Forest Preserve District of Cook County, Illinois
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Dandelion and Chicory
Nature Bulletin No. 234-A   June 11, 1966
Forest Preserve District of Cook County
Seymour Simon, President
Roland F. Eisenbeis, Supt. of Conservation

DANDELION AND CHICORY
The rich golden yellow of the Dandelion in early spring, and the bright heavenly blue of the Chicory during the hot dusty summer months, clothe our roadsides and fields with color when it is most welcome. Both plants are immigrant weeds from Europe, yet have considerable value as food plants and are grown commercially, Thousands of pounds of dandelion roots are imported annually into the U. S. to be used in tonics and liver medicines.

Dandelion and chicory belong to the great family of composites -- the world' s leading flower family with 20,000 or more species - exceeded only by the grass family in their distribution over the earth. The dandelions, for instance, are found almost everywhere except in the tropics.

Examine a dandelion blossom. Actually, it is not a single flower but a compact head of perhaps 200 separate little tongue-shaped flowers. Beneath them, like a cup, are a number of little overlapping green leaves called "bracts". The lower bracts bend downward. The upper ones, at night, close upward and inward and do not open until about sunrise. When the flowers have been pollinated, the bracts close tightly and remain so until the seeds -- one to each flower -- have ripened. Then they open and you see the white "blowball" composed of fine stiff filaments radiating in all directions from the center: each with a single tiny seed at its base, and a little parachute of many fine white threads at its tip. When you blow upon them, or in a wind, they float away and sometimes travel many miles.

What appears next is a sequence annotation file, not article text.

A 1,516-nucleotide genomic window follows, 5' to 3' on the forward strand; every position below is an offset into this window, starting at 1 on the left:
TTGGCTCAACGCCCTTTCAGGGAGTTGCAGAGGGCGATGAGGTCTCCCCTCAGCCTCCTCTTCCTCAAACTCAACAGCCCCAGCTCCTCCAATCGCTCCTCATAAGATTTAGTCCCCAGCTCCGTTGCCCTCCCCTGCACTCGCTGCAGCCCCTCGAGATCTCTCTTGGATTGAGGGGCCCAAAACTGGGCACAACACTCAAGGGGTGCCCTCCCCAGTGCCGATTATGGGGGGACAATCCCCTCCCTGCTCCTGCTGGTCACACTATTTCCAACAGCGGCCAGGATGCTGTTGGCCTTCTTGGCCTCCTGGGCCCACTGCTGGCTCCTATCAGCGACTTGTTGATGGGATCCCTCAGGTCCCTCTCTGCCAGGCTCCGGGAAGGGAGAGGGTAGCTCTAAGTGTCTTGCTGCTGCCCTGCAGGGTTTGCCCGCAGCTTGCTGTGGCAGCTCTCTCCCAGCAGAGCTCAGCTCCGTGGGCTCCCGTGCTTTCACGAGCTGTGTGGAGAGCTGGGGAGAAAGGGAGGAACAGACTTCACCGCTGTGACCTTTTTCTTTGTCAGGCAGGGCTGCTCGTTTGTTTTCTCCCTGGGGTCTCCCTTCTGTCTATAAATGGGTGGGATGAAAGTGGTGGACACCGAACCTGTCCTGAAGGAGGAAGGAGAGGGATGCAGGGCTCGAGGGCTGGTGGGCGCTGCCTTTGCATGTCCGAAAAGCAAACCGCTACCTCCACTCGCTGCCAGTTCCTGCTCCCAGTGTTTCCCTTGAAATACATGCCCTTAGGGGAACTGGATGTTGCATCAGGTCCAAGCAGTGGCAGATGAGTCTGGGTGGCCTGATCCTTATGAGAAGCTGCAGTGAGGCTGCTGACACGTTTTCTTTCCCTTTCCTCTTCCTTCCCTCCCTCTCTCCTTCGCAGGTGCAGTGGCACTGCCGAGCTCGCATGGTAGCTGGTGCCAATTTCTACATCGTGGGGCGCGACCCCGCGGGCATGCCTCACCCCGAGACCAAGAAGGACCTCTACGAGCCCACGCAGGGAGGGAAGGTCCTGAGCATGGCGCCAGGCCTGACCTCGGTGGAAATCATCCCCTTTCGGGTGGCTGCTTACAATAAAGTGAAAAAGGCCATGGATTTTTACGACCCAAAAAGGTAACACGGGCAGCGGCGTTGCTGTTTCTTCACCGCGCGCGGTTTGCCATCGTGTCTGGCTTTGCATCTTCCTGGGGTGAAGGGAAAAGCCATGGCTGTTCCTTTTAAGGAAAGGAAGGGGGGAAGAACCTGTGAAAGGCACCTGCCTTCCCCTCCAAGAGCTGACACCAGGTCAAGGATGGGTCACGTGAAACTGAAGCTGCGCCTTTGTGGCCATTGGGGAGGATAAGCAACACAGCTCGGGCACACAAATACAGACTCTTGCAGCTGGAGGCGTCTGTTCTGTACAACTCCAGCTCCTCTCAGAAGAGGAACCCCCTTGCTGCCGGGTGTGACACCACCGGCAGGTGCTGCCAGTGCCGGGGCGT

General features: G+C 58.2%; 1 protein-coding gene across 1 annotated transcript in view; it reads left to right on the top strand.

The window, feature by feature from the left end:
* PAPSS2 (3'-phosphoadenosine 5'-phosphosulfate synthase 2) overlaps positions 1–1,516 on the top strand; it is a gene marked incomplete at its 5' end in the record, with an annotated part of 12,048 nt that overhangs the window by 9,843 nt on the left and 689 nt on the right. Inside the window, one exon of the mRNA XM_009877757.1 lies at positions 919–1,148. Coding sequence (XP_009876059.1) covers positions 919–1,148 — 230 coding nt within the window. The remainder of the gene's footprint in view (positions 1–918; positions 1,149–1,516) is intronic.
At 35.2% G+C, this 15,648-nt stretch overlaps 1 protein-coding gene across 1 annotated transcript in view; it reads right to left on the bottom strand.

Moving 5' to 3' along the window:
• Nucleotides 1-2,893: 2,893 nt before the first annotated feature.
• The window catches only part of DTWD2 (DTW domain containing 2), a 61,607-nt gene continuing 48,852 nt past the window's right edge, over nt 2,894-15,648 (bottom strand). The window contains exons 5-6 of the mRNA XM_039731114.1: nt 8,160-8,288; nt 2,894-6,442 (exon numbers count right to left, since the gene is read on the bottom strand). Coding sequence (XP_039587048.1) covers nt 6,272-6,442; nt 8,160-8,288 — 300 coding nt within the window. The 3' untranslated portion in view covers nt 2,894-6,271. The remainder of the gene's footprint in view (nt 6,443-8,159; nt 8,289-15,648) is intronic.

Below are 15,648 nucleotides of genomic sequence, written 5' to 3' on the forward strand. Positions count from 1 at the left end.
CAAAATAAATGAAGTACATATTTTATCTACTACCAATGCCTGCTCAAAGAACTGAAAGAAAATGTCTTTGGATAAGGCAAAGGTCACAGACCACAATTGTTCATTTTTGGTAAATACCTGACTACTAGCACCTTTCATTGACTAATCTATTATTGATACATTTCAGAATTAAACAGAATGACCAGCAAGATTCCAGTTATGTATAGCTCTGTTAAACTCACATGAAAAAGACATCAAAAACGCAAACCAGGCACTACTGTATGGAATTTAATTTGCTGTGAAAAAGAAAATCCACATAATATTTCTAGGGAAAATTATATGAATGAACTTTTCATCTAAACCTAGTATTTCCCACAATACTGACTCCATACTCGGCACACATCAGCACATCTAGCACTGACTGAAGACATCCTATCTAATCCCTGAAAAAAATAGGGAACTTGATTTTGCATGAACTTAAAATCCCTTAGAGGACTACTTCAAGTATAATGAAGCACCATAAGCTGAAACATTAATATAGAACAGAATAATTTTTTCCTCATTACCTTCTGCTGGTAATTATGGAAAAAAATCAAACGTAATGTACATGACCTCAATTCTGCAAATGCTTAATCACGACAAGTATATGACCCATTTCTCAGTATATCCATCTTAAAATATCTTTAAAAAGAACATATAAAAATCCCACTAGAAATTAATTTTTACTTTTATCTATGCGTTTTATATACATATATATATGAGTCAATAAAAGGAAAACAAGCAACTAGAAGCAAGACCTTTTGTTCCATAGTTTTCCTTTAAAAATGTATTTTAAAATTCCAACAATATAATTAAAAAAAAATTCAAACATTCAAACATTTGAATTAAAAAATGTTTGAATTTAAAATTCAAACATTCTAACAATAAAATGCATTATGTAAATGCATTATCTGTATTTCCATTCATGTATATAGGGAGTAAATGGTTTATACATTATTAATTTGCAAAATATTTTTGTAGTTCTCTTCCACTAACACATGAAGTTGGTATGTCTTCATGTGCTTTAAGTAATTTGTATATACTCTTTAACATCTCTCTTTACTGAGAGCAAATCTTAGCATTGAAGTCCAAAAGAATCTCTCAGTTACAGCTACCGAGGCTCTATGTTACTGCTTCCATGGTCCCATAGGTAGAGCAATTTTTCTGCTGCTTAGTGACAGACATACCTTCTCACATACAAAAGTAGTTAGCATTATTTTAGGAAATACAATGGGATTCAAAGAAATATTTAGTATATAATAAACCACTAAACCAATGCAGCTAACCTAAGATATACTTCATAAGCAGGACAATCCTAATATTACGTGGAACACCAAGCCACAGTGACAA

A dandelion plant has a long thick tough taproot which makes it difficult to eradicate. The tender young leaves are used in salads or cooked as greens; the blossoms are used for wine; and the roots are sometimes used as a substitute for coffee, as well as in medicines.

Chicory, also called Blue Sailor, or Wild Succory, is similar to the dandelion but has a stiff hairy branching stem with a rosette of leaves, much like dandelion leaves, at the base. Scattered along the stem and branches are the flowers, which are as big as silver dollars and usually blue, although pink or white ones are sometimes seen. They open in early morning and close each afternoon. Even if regularly mowed, this stubborn plant will send out a blossom or two, on a very short stem, in late autumn. Several varieties of chicory are cultivated extensively in Europe as forage and hay for cattle, for salads and as potherbs, and for the long fleshy roots. The boiled roots are eaten with butter or stored for winter salads. Principally, however, the roots are roasted and ground to be used as substitute for coffee or to adulterate it. They add color, body and bitterness to coffee. In New Orleans along the waterfront, we purchased a "beverage" containing 90 percent chicory. The name of the place was the "Morning Call". It should have been "Morning Gall".

Operation GOLDEN EAGLE is a campaign to sell entrance permits to Federal parks. These nation-wide permits cost $7.00 and will admit a car and its passengers to more than 7,000 different federal government, recreational facilities for a period of one year.


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